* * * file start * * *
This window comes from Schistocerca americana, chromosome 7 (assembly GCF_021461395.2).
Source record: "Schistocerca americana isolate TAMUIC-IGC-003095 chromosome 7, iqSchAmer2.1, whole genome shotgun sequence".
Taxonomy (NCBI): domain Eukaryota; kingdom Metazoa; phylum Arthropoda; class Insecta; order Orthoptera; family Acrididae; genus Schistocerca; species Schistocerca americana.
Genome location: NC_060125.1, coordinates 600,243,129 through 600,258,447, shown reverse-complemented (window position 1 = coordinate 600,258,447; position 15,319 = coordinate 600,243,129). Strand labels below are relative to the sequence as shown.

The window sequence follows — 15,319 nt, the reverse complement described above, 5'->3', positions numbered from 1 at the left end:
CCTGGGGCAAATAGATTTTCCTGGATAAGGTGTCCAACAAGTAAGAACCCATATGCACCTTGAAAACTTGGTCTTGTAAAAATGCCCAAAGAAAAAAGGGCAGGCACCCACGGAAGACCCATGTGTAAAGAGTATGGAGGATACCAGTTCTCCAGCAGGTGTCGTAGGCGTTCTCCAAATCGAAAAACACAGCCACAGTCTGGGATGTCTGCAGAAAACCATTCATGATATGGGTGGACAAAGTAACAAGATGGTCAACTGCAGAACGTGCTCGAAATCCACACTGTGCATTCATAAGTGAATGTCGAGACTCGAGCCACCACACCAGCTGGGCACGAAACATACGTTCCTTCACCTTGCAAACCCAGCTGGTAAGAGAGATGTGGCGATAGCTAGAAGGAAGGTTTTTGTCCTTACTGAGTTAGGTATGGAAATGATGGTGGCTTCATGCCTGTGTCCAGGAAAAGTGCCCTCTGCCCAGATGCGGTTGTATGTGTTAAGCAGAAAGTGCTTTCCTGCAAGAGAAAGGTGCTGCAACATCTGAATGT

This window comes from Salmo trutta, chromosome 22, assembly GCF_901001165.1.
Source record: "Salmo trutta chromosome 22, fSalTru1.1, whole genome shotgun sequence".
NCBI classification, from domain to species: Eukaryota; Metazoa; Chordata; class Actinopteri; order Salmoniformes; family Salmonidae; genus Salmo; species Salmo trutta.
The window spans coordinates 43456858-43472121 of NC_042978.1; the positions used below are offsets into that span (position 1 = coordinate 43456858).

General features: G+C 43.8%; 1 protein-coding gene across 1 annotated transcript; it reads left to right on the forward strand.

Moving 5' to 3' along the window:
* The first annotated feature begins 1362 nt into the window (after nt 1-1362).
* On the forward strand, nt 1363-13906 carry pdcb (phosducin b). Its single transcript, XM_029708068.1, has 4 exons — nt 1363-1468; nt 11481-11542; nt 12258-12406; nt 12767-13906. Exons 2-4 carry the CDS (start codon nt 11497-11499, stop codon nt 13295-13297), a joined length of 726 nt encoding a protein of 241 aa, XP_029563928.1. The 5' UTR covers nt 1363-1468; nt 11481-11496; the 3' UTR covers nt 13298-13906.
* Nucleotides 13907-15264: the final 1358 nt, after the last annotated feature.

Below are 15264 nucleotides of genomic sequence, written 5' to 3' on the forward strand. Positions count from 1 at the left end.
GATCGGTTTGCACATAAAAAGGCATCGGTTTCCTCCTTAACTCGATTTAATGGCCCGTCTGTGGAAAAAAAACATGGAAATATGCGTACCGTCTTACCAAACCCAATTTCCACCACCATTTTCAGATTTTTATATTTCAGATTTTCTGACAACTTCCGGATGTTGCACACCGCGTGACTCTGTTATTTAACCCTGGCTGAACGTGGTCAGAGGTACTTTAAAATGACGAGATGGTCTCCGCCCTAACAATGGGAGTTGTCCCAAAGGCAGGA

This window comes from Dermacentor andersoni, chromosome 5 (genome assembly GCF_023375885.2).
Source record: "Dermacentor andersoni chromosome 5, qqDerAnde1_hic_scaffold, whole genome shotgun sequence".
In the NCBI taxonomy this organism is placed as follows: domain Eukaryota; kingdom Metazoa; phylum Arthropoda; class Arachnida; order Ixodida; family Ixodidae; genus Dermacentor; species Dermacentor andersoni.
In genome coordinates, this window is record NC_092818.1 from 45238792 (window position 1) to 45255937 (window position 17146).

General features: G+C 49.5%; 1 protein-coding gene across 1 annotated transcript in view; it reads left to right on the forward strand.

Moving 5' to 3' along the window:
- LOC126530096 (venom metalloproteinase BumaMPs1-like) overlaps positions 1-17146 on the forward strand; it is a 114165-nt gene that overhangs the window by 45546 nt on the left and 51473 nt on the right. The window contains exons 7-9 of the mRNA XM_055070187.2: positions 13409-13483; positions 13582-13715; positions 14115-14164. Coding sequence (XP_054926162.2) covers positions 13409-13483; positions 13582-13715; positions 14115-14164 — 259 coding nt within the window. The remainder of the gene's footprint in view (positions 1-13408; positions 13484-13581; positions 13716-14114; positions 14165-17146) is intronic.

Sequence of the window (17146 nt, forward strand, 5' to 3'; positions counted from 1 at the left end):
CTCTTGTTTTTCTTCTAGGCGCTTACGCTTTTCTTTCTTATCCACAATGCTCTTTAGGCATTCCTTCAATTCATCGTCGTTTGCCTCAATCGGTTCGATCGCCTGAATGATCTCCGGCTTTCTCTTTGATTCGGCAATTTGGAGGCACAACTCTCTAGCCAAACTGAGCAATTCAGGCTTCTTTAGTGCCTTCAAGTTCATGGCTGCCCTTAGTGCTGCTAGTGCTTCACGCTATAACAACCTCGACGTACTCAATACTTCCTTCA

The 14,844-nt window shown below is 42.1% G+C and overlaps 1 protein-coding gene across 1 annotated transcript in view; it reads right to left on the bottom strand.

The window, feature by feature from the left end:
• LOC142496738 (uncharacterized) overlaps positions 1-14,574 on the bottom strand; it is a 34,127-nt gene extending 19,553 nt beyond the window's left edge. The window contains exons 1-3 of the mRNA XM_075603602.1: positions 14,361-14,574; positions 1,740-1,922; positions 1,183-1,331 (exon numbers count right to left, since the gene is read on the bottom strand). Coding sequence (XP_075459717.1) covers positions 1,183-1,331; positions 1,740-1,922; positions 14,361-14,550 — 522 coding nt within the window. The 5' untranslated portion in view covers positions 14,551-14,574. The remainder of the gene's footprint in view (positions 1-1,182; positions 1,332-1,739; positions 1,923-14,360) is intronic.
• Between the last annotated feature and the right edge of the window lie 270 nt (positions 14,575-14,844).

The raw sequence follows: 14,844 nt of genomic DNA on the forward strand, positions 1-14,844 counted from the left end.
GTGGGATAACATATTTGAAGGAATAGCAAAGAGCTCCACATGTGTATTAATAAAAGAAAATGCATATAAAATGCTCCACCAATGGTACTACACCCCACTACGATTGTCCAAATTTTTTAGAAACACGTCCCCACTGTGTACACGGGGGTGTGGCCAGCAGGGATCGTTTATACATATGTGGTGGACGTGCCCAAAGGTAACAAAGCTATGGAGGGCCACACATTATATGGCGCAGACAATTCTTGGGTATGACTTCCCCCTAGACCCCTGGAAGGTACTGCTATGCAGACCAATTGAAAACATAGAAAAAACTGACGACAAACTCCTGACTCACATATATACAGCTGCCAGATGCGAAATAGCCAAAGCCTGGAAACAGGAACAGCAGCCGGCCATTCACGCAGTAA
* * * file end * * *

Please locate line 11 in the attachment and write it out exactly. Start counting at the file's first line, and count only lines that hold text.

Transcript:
General features: G+C 43.8%; 1 protein-coding gene across 1 annotated transcript; it reads left to right on the forward strand.